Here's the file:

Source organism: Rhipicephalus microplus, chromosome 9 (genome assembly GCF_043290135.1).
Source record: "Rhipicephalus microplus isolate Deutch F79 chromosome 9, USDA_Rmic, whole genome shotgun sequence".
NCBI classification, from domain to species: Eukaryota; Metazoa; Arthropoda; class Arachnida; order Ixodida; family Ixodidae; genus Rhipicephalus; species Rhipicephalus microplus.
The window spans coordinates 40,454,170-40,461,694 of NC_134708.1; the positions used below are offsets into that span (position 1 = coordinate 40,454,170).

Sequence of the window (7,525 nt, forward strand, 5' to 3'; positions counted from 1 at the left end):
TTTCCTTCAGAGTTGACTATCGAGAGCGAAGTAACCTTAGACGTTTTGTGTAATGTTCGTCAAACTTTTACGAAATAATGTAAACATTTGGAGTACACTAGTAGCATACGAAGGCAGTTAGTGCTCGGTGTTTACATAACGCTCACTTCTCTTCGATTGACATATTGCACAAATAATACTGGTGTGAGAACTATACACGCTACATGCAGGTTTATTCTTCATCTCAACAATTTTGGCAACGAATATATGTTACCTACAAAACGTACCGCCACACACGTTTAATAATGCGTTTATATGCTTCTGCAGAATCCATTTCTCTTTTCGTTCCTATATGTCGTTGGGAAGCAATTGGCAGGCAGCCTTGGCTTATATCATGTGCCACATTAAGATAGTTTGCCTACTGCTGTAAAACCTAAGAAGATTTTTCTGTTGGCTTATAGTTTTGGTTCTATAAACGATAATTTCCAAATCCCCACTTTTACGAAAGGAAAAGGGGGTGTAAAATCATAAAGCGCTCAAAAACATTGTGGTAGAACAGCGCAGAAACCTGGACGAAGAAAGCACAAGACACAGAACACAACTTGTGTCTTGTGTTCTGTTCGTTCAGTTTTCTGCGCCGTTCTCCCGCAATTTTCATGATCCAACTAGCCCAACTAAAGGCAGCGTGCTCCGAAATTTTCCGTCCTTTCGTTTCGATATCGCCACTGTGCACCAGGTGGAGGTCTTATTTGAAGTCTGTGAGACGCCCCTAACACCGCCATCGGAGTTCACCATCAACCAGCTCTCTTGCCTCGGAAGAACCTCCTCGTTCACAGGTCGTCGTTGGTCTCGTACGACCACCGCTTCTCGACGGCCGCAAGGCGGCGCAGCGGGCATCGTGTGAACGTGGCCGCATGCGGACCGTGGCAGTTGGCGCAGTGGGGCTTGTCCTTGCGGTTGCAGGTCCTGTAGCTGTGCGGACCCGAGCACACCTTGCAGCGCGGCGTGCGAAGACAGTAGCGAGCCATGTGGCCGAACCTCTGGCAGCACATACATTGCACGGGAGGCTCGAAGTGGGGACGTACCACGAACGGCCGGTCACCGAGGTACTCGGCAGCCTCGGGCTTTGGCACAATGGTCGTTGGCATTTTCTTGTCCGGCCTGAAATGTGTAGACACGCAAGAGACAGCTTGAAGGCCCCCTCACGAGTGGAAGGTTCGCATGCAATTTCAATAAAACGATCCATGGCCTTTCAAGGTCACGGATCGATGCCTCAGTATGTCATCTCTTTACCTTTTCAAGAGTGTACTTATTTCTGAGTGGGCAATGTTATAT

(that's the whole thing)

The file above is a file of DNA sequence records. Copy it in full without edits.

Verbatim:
Source organism: Rhipicephalus microplus, chromosome 9 (genome assembly GCF_043290135.1).
Source record: "Rhipicephalus microplus isolate Deutch F79 chromosome 9, USDA_Rmic, whole genome shotgun sequence".
NCBI classification, from domain to species: Eukaryota; Metazoa; Arthropoda; class Arachnida; order Ixodida; family Ixodidae; genus Rhipicephalus; species Rhipicephalus microplus.
The window spans coordinates 40,454,170-40,461,694 of NC_134708.1; the positions used below are offsets into that span (position 1 = coordinate 40,454,170).

Sequence of the window (7,525 nt, forward strand, 5' to 3'; positions counted from 1 at the left end):
TTTCCTTCAGAGTTGACTATCGAGAGCGAAGTAACCTTAGACGTTTTGTGTAATGTTCGTCAAACTTTTACGAAATAATGTAAACATTTGGAGTACACTAGTAGCATACGAAGGCAGTTAGTGCTCGGTGTTTACATAACGCTCACTTCTCTTCGATTGACATATTGCACAAATAATACTGGTGTGAGAACTATACACGCTACATGCAGGTTTATTCTTCATCTCAACAATTTTGGCAACGAATATATGTTACCTACAAAACGTACCGCCACACACGTTTAATAATGCGTTTATATGCTTCTGCAGAATCCATTTCTCTTTTCGTTCCTATATGTCGTTGGGAAGCAATTGGCAGGCAGCCTTGGCTTATATCATGTGCCACATTAAGATAGTTTGCCTACTGCTGTAAAACCTAAGAAGATTTTTCTGTTGGCTTATAGTTTTGGTTCTATAAACGATAATTTCCAAATCCCCACTTTTACGAAAGGAAAAGGGGGTGTAAAATCATAAAGCGCTCAAAAACATTGTGGTAGAACAGCGCAGAAACCTGGACGAAGAAAGCACAAGACACAGAACACAACTTGTGTCTTGTGTTCTGTTCGTTCAGTTTTCTGCGCCGTTCTCCCGCAATTTTCATGATCCAACTAGCCCAACTAAAGGCAGCGTGCTCCGAAATTTTCCGTCCTTTCGTTTCGATATCGCCACTGTGCACCAGGTGGAGGTCTTATTTGAAGTCTGTGAGACGCCCCTAACACCGCCATCGGAGTTCACCATCAACCAGCTCTCTTGCCTCGGAAGAACCTCCTCGTTCACAGGTCGTCGTTGGTCTCGTACGACCACCGCTTCTCGACGGCCGCAAGGCGGCGCAGCGGGCATCGTGTGAACGTGGCCGCATGCGGACCGTGGCAGTTGGCGCAGTGGGGCTTGTCCTTGCGGTTGCAGGTCCTGTAGCTGTGCGGACCCGAGCACACCTTGCAGCGCGGCGTGCGAAGACAGTAGCGAGCCATGTGGCCGAACCTCTGGCAGCACATACATTGCACGGGAGGCTCGAAGTGGGGACGTACCACGAACGGCCGGTCACCGAGGTACTCGGCAGCCTCGGGCTTTGGCACAATGGTCGTTGGCATTTTCTTGTCCGGCCTGAAATGTGTAGACACGCAAGAGACAGCTTGAAGGCCCCCTCACGAGTGGAAGGTTCGCATGCAATTTCAATAAAACGATCCATGGCCTTTCAAGGTCACGGATCGATGCCTCAGTATGTCATCTCTTTACCTTTTCAAGAGTGTACTTATTTCTGAGTGGGCAATGTTATAT